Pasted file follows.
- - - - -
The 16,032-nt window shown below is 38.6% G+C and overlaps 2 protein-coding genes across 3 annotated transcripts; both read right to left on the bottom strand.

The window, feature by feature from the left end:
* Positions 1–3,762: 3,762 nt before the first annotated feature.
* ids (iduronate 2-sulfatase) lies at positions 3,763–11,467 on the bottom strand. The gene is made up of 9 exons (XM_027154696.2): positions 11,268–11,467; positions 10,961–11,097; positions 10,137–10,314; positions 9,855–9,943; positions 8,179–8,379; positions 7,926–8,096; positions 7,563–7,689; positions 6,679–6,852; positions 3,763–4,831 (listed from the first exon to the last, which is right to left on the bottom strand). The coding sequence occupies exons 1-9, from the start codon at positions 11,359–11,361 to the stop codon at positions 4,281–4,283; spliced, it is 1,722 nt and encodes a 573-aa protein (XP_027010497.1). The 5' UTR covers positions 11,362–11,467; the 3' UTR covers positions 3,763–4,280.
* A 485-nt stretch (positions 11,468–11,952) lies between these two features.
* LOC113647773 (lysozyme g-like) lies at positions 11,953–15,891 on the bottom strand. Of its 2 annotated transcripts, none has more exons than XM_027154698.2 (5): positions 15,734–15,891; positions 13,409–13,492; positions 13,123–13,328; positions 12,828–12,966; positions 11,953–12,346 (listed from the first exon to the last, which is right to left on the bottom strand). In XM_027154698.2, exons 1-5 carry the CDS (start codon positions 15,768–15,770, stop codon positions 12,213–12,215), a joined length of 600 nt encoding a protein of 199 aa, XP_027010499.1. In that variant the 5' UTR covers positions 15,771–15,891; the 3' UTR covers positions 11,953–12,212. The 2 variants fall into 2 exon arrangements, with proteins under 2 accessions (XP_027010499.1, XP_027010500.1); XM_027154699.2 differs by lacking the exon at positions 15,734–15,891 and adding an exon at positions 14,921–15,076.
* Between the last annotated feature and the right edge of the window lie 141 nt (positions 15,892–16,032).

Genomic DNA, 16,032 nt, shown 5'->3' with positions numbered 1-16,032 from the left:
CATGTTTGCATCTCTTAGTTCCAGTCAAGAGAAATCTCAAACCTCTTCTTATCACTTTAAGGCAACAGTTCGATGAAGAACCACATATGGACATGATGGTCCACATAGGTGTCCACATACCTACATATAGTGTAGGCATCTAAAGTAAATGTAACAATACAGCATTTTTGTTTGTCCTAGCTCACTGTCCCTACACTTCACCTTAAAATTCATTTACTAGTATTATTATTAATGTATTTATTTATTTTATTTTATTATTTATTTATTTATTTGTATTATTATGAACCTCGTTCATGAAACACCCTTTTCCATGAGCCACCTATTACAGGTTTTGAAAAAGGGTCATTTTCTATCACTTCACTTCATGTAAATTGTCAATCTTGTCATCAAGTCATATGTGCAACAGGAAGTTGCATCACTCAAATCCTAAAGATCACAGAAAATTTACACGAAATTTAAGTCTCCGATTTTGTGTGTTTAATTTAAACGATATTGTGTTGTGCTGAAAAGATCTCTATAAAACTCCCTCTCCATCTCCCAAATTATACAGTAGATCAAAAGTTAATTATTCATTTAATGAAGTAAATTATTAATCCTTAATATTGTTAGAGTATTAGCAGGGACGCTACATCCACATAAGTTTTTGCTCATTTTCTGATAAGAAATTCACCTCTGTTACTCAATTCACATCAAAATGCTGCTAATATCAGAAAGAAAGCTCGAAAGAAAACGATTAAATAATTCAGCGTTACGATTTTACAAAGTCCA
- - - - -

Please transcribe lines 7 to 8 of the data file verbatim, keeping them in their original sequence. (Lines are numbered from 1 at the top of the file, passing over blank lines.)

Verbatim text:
* Between the last annotated feature and the right edge of the window lie 141 nt (positions 15,892–16,032).

Genomic DNA, 16,032 nt, shown 5'->3' with positions numbered 1-16,032 from the left: